important to me. Simplicity is not simple.

It is serene but full of so many details. With the carpet – did you have an aha moment – let’s combine metal with the pattern?

I knew the pattern I wanted and the metal idea came about after visiting Ateliers Saint-Jacques and seeing what their metalworkers could create. This also led to the bronze metal screen details on the fireplace. Then there was my collaboration with Atelier de Ricou. What I wanted them to do with the wall panels is so subtle. They can do anything, and their portfolio is so unbelievable. The wall panels have such a subtle texture but for me it is so beautifully executed. A lot of people can make me a sample but to carry out the panels in the way they have is so refined and is not easy. The wall texture is not an obvious show piece like the ceiling feature when you walk in and say, “oh my gosh”, but it is the quiet elegant support of the whole idea behind the interior. You want to give your eye the opportunity to wander and discover.

This subtle combing technique and texture is beautiful. How did you come up with this idea?

Pierre Soulages is an artist I love. I had seen an exhibition of his artwork in black at the Louvre and I took many photographs as I loved the texture he creates in his work. I sent Atelier de Ricou a photo with the texture and said this is what I want to achieve on the walls, and they were able to interpret his technique into wall panels.

That is what I like about Atelier de Ricou because you think it is one thing and it is something else. Like a trompe l’oeil effect. Can you please tell me about the interesting design of the console table?

It was crafted by Ateliers Saint-Jacques and it is made of cerused oak. My original intent for the console was to do it in bronze but it segued into wood which I think looks great. I liked its contrast to the softness of the walls plus it ties in with the finish on the dining chairs. For the design, I was playing with ideas, and I ended up with this wave of wood strips that create a movement. I went to Japan right before the pandemic and it was very influential for me. It wasn’t at all a conscious thing but as I stare at my work now, I am a collective of everything I have seen and been inspired by so maybe there is a bit of a Japanese influence coming out in this design.

Can you please tell us about the padded wall panels made by Jouffre and sconces made by Ozone that are behind the console?

I wanted to bring in some contrasts in color and texture as I didn’t want the whole room to be white. I had the wide white textured panels and I wanted something that would break up the wall elevations and soften the space. I knew that I wanted to use those sconces (the Gélule Wall Lamp by Ozone). The padded fabric panels are almost echoing the feel of the sconces – this sort of rounded vertical tube. For the sconces, which would typically be spaced apart on each side of the console, I wanted them to be seen as illuminated wall sculptures. I placed them together and off center to elevate their sculptural quality.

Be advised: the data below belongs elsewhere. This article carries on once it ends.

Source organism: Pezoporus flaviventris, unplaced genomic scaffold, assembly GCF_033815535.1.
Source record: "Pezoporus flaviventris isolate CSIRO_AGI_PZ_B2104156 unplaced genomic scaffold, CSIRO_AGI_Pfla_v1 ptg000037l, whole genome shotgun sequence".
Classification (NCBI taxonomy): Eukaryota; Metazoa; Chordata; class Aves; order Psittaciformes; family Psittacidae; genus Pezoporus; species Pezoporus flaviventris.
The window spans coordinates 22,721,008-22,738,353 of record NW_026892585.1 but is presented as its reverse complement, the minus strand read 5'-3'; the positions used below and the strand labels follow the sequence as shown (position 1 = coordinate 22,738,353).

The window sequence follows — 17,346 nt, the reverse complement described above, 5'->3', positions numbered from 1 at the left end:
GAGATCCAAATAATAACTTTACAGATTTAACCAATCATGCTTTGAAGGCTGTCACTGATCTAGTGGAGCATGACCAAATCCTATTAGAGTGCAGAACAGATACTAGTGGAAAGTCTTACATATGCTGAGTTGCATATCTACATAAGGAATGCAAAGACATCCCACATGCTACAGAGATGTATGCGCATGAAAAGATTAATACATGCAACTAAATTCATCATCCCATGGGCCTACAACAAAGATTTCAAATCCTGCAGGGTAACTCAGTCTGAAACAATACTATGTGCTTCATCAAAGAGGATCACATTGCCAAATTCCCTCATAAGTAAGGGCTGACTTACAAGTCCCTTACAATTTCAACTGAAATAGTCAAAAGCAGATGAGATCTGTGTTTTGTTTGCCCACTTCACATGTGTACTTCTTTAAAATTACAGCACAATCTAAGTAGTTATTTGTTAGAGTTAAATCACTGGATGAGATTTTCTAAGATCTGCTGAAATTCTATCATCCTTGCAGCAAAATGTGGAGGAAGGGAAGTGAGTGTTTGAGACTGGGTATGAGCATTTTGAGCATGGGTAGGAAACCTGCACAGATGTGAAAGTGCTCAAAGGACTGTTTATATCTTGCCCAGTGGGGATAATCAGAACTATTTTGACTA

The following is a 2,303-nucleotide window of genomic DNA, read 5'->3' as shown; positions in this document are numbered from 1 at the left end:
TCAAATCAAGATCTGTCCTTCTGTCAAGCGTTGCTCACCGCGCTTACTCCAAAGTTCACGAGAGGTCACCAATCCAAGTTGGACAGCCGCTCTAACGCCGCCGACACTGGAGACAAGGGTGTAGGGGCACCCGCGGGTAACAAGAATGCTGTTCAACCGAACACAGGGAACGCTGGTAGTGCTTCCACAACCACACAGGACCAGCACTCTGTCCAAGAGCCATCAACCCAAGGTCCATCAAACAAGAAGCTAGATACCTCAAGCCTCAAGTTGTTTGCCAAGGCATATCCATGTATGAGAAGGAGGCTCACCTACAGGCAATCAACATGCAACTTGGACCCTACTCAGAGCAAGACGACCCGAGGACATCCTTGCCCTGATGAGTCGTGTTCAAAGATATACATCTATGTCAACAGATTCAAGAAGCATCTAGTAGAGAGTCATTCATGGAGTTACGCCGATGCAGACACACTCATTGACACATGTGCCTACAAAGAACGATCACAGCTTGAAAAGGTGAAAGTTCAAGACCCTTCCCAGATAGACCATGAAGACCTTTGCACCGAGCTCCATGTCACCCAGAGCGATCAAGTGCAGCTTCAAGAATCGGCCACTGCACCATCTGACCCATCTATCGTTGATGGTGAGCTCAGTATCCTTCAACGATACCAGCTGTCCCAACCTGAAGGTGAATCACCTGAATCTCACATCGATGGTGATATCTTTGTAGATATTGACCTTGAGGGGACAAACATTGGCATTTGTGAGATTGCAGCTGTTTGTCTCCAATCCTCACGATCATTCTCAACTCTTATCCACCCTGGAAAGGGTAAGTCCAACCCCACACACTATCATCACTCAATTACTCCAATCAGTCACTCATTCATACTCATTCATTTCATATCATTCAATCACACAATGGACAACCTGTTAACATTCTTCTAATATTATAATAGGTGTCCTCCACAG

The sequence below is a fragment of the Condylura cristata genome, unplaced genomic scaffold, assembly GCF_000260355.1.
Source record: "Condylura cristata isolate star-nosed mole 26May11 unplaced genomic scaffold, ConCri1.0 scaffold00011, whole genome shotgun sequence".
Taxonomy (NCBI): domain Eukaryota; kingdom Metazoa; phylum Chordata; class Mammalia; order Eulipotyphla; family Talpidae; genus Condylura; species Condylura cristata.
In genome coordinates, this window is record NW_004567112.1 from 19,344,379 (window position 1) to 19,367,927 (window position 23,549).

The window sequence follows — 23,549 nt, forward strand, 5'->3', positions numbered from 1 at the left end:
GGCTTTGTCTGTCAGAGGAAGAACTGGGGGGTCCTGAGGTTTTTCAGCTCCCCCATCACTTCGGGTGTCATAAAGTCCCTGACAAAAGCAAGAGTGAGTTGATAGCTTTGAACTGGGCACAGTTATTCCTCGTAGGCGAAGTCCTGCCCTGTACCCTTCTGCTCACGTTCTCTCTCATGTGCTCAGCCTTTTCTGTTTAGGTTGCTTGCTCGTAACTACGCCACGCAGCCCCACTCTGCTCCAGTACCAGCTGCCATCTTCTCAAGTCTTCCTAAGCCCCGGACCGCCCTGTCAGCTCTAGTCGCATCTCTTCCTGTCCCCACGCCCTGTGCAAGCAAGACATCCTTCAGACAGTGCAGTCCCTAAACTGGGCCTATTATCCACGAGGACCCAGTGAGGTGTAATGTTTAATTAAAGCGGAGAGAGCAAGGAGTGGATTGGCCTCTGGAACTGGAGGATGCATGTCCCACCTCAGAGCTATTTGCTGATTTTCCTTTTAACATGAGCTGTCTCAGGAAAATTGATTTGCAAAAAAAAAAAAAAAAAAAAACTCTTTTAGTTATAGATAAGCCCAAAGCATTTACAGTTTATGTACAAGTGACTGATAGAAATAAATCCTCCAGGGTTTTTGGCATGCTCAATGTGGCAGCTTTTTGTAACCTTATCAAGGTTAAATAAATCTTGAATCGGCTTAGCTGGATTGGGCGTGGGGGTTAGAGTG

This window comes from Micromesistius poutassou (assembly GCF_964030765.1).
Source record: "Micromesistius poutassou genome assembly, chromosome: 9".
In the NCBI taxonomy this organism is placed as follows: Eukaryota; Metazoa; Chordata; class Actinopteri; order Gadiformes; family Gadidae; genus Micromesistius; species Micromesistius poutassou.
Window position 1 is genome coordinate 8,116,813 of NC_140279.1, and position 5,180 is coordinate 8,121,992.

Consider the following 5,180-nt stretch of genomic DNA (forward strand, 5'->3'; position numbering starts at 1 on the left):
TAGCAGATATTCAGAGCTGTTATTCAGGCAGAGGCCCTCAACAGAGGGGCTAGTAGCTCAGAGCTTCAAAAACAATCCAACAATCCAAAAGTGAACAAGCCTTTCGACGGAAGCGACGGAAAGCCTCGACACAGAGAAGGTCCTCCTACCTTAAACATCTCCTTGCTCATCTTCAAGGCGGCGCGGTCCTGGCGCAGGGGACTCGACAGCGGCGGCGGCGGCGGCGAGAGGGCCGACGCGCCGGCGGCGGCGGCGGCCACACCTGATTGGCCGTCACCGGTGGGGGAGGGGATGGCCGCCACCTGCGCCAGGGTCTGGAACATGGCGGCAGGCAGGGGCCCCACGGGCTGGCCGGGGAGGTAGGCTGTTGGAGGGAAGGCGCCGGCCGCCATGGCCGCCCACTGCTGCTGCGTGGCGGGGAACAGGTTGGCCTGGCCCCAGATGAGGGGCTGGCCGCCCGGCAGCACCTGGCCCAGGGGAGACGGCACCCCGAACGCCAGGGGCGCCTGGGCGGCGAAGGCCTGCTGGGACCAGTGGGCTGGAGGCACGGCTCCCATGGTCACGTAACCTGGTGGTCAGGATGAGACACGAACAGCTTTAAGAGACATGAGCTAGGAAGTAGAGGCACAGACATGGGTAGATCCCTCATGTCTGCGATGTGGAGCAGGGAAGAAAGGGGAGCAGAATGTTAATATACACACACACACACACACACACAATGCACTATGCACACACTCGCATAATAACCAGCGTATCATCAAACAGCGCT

The dome ceiling is really a showstopper along with the sofa, coffee table and chairs. Can you please tell us about your thought process on designing these?

The dome ceiling is incredible. Here is another wonderful example of how I brought together two of Par Excellence’s artisans to create such an exceptional piece. The plaster dome was crafted by Auberlet et Laurent. Ozone made the bronze plate and the lighting elements. This highly reflective brass gold tone of the bronze plate is meant to carry the material from the sconces over to the sitting area. The coffee table is very heavy but it is just so pure. The shape that was on my mind when I was doing the upholstered pieces echo this shape. The subtleness of the gentle curve to the top edge is amazing. To me it is almost like water that is trapped like a pond on the edge of a pool of water. You want to touch it.

The shape of the sofa is so unique.

The sofa was created just for this space. Everything in here is trying to break the rectangular use of the room where one would normally put the sofa in front of the window with chairs on either side and a rectangular table. It is freeing. Taking advantage of space even though it is not enormous you can create a lot of air by floating pieces. Even though it is a long sofa by cutting away the mass in the back of the sofa you are allowing the air to circulate more freely and the view of the room opens up. The large sofa is similar in scale to the ceiling dome. These ceilings are not high, so it goes against the logic that if a ceiling is low one does not want to have something big. Large is not an enemy of small spaces, it’s how you manipulate the mass that matters.

Is this your first time working with straw marquetry?